Andrew and Kristy showed me with their kindness that it would be okay here. They secured my bow and stern lines, carried out fenders and tied them to the pilings, and helped me ashore. And re-tied one of my knots. Then they wished me a good night.

I was stiff from a long day folded up in my skiff. I wobbled up the wharf and down the street to the Boats and Hose restaurant. It was crowded and lively, the staff were friendly, and the crab soup was like no other.

I wobbled back to my boat just before dark. I set up my sleeping platform (which must be done while sitting on the platform), rolled out my sleeping bag, and climbed in before 9pm. I read from Traditional Fishing Boats of Britain and Ireland about scaffies, fifies, and zulus. I was exhausted and asleep in minutes. The lights of the harbor made my white tent tarp glow all night, but I slept pretty well.

[ SWS Cruise day 1 ]
[ SWS Cruise day 3 ]

I also write about traditional Eastern Shore sailing workboats here.

SWS Spring Cruise Day 1: Late for Dinner

Their 44th cruise. My 1st.

[ SWS Cruise day 2 ]
[ SWS Cruise day 3 ]

I was back on the Little Choptank last weekend to join the 44th annual Spring Cruise of the Shallow Water Sailors. 

SWS formed in the 1980s, sailing mostly Bolger Dovekies and Shearwaters.  The vintage SWS website has an archive of nearly 40 years of photos and newsletters with cruise stories and tips for sailors.

Today SWS is a dwindling but talented group.  John Zohlen has led the group since the 1980s. John is 82 and no longer sails. But he still plans the monthly Zoom meetups and leads the cruises from his kayak.  Norm Wolfe is the owner of Normsboat hull #1, designed by Jim Michalak.  Jerry Culik is Technical Editor for Small Craft Advisor and writes the Tech Bytes column. Brian Forsyth is the driving force behind the Patuxent Small Craft Guild at the Calvert Marine Museum. Dave Dawson built Terrapin, a John Harris Autumn Leaves design, and wrote about it in Small Boats Monthly. Bob McMichael crafted a unique boom tent for his Core Sound 17, designed especially for sultry nights on the Chesapeake.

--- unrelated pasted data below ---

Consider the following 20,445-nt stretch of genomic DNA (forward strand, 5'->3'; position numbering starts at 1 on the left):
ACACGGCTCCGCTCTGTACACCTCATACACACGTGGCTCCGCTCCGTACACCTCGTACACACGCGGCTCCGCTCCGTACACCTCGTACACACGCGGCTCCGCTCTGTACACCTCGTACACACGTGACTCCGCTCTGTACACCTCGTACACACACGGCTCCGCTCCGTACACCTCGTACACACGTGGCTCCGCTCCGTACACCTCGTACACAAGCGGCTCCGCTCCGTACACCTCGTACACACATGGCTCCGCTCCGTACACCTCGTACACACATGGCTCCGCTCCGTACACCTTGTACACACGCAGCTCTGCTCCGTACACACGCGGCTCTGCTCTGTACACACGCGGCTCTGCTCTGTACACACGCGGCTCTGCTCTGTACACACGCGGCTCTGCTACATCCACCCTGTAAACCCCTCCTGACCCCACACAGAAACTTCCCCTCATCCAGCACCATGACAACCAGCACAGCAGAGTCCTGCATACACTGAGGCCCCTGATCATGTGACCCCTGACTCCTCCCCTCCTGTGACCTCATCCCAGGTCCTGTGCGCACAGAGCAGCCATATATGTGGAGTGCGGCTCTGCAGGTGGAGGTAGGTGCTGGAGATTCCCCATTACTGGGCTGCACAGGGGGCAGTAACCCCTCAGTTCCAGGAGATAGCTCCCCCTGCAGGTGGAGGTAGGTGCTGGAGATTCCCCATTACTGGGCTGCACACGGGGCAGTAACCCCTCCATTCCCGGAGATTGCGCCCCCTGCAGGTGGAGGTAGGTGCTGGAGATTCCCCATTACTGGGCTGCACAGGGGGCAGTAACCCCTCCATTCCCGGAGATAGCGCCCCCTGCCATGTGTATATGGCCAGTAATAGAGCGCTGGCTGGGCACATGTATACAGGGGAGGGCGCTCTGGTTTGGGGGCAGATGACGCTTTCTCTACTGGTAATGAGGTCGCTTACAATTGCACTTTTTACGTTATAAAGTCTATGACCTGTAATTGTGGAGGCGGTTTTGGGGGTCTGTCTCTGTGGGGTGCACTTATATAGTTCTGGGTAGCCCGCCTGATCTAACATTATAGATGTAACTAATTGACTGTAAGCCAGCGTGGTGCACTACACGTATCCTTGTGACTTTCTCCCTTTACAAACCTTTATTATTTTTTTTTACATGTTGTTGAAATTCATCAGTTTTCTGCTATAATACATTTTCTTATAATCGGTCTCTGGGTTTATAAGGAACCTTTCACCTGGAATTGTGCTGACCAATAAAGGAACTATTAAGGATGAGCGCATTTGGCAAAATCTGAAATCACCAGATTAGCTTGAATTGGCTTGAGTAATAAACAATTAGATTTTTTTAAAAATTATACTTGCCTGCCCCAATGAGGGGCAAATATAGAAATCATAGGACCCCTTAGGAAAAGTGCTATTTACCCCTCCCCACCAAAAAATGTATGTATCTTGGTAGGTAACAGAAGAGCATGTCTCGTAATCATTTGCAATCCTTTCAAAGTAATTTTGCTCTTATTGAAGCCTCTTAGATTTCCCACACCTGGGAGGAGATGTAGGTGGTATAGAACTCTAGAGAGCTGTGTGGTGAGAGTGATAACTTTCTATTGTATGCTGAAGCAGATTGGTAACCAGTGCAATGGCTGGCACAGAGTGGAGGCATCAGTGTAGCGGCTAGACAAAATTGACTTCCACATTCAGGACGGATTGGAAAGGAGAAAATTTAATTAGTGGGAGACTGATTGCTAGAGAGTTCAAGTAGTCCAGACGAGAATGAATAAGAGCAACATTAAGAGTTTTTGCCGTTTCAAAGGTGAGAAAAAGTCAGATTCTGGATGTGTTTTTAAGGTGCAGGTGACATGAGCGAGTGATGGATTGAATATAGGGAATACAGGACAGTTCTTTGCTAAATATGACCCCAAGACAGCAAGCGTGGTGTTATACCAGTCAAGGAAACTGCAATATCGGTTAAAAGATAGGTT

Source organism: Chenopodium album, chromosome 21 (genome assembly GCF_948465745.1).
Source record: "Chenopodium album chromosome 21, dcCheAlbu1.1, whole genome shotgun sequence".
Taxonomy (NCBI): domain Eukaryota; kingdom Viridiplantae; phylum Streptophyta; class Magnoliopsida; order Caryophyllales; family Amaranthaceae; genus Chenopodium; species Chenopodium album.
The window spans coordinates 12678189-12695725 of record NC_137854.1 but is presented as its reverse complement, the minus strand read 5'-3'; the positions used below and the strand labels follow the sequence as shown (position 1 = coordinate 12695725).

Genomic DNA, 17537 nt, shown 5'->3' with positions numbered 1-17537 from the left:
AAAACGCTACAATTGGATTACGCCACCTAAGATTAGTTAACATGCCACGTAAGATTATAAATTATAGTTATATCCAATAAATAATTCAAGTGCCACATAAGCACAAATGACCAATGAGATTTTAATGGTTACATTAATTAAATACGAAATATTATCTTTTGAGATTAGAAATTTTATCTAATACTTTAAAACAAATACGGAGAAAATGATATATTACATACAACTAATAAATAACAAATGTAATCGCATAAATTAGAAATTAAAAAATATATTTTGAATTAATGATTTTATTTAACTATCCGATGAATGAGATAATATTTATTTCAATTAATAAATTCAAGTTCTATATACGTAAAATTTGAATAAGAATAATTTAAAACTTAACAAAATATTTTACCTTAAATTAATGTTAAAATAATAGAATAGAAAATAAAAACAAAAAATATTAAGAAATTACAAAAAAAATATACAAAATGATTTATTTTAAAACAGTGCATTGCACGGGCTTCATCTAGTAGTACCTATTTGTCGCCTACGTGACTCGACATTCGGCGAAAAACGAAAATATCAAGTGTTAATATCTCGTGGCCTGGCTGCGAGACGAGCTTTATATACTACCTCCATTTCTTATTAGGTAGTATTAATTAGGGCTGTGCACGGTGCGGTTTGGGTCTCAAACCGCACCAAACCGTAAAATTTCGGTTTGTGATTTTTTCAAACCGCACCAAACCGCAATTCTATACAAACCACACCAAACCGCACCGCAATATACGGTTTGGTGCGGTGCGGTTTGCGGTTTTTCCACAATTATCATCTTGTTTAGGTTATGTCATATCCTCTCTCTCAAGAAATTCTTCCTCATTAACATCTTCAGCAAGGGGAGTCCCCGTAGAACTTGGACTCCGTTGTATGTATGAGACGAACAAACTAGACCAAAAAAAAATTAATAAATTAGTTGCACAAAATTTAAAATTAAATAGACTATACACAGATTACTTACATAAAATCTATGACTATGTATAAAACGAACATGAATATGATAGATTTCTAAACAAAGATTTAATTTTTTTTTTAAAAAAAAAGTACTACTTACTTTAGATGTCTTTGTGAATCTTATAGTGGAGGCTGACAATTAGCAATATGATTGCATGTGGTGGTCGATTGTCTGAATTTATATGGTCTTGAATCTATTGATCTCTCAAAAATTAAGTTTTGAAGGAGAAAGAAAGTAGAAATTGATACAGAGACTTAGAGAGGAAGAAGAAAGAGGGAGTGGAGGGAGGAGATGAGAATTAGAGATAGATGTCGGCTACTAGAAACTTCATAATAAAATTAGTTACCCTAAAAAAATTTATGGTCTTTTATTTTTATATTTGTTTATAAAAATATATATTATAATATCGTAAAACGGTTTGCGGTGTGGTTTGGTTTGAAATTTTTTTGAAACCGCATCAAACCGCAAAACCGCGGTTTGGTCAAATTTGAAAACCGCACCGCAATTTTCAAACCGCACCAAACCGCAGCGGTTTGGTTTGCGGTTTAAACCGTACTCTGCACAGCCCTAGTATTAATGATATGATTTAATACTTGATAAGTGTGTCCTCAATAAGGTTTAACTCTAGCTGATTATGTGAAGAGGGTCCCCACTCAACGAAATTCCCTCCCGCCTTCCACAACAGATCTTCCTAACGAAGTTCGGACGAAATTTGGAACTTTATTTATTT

This was my first SWS cruise. John said they’re always loosely organized. The only fixture would be the Friday night dinner rendezvous at Old Trinity on Church Creek.

Four SWS boats launched from Taylor’s Island and Madison:

  • Norm W’s Normsboat, Piilu
  • Jerry’s MacGregor Mac19 Powersailer
  • Norman and Diana Hudson-Taylor’s Litorina, Annika. (Per Norman: Only 15 produced, in Sweden by Naviproductor. None but Annika are sailing in the US.)
  • Me in my 12.5 ft Harry Bryan dory skiff, S/V Kai. This would be my first time camping aboard.

John’s kayak stayed on his car for this cruise, and he provided critical landside support.

Friday morning when I arrived at Madison, I found John waiting for me at the ramp. He offered advice and told SWS stories while I unpacked. Jerry soon motored up, tied off, and said there were whitecaps out on the Little Choptank. And he had burned lots of fuel pulling Norm off when he ran aground after breakfast. Jerry waited at the Madison ramp while John drove off to refill his gas can, and I launched.

I rowed out past the Red 4 buoy then over to the lee of the trees to hoist sail. Too cautious. I ghosted along at .5 kts until I finally reached the mouth of the bay, out of the wind shadow.

Medical emergency. Late for dinner.

When I came out of Madison Bay into the Little Choptank, the wind was ENE and both wind and chop increased dramatically. My GPS track below shows my intention to beat upwind a bit on the Little Choptank then enjoy an easy reach up Fishing Creek. But the wind bedeviled us on both days of this cruise. It blew downriver, no matter which way the river turned. So it no easy and pleasant reach up Fishing Creek. It was a slow grind in my small, flat-bottom skiff into the wind and chop.

Then a reversal.